As Kazakhstan prepares to assume the chair of the Organization for Security and Cooperation in Europe, US diplomats are exerting pressure on Astana to enact promised reforms.
Kazakhstan's laws on media, elections and political parties continue to "fall short of OSCE standards," Philip Gordon, assistant secretary of state for European and Eurasian affairs, asserted in written testimony submitted for a hearing October 28 of the US Helsinki Commission. Gordon also pointed out in his testimony that "Kazakhstan has not held an election that the OSCE has deemed fully to have met OSCE commitments and international standards."
Both Gordon and Michael Posner, the assistant secretary of state for democracy, human rights and labor, called attention to the case of Yevgeny Zhovtis, a human rights activist convicted in September for vehicular manslaughter. The trial was allegedly marred by procedural violations. Even so, a Kazakhstani judge rejected an appeal of the conviction. [For background see the Eurasia Insight archive].
Posner also said he was concerned about the case of a labor rights activist from Kyrgyzstan who allegedly faced harassment after she testified about the plight of Kyrgyz labor migrants in Kazakhstan at an OSCE meeting in Warsaw. "Her taxi was stopped en route from the Almaty airport on her way to Kyrgyzstan. It was driven to a deserted location, where she was threatened with physical attack and rape if she continues to speak out on migrant labor issues or even report the harassment that had just taken place," Posner said in his written testimony. "We are deeply disturbed" by the report, he added.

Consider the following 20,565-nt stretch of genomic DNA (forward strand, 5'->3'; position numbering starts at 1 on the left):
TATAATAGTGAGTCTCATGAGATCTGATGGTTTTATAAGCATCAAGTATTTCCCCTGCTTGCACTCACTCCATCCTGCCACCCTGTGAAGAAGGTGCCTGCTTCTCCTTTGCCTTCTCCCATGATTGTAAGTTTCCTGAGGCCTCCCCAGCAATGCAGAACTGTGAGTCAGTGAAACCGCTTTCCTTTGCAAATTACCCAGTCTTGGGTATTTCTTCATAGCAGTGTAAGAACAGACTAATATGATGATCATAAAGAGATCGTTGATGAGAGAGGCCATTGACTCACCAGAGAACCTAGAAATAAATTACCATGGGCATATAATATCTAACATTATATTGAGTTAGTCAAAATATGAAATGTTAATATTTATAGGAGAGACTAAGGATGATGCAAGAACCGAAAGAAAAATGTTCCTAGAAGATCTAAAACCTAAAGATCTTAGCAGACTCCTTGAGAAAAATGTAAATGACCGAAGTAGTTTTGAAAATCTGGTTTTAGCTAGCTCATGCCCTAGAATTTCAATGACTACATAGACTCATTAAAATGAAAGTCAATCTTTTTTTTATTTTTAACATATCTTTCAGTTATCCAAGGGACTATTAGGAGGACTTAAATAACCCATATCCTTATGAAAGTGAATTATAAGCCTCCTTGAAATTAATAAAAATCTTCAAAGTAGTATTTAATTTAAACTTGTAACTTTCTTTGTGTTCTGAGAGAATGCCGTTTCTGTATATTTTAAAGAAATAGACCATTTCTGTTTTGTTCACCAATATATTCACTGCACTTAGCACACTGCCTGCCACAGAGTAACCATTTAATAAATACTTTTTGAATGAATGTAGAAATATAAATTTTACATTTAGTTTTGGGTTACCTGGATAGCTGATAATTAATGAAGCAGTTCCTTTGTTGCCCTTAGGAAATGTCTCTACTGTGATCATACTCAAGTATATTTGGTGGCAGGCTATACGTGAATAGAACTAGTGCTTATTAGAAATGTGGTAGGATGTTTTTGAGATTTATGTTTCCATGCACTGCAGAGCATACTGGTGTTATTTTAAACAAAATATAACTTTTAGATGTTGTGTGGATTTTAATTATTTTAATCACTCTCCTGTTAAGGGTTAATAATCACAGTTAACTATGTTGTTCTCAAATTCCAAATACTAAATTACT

Kazakhstan has proposed the idea of holding a summit during its chairmanship of the OSCE in 2010, in which the heads of state of all the OSCE member states would gather in Kazakhstan.
The US Helsinki Commission's chair, Sen. Benjamin Cardin, a Democrat from Maryland, said the Obama administration and the State Department has given short shrift to human rights, adding that the issue of the OSCE summit in Kazakhstan presented an opportunity for the United States to take a strong stand on human rights.
"There are some things we thought would have been addressed by now and have not been addressed . . . . I would hope the position of the Obama administration would be, there should be no summit just for the purpose of taking photographs. But if we can use the US participation to advance the OSCE agenda . . . . that presents an opportunity that would really underscore the priorities of our nation and our participation in the OSCE," Cardin said.
Gordon said he agreed with Cardin. "You hit the nail on the head. It's about substance: If a summit can accomplish something, particularly in the core areas of the OSCE, including human rights, then there should be a summit. But we're not interested in having a summit just to allow somebody to have a summit or to waste anybody's time," he said.
"We have an opportunity now . . . to say, the notion of having a summit is really dependent on making sure that you live up to the expectations as the leader in this process," Posner added.
Posner also called attention to the use of child labor in Uzbekistan's cotton sector, as well as the arrest and conviction of environmental activist Andrei Zatoka in Turkmenistan.
"In Uzbekistan, despite some relatively promising developments last year with child labor in the cotton sector, the government again this year has mobilized children to take part in this year's harvest. That is an issue we are attentive to," he said. Of Zatoka's case, Posner said that "the circumstances surrounding his arrest are troubling." [For background see the Eurasia Insight archive].
Joshua Kucera is a Washington, DC,-based freelance writer who specializes in security issues in Central Asia, the Caucasus and the Middle East.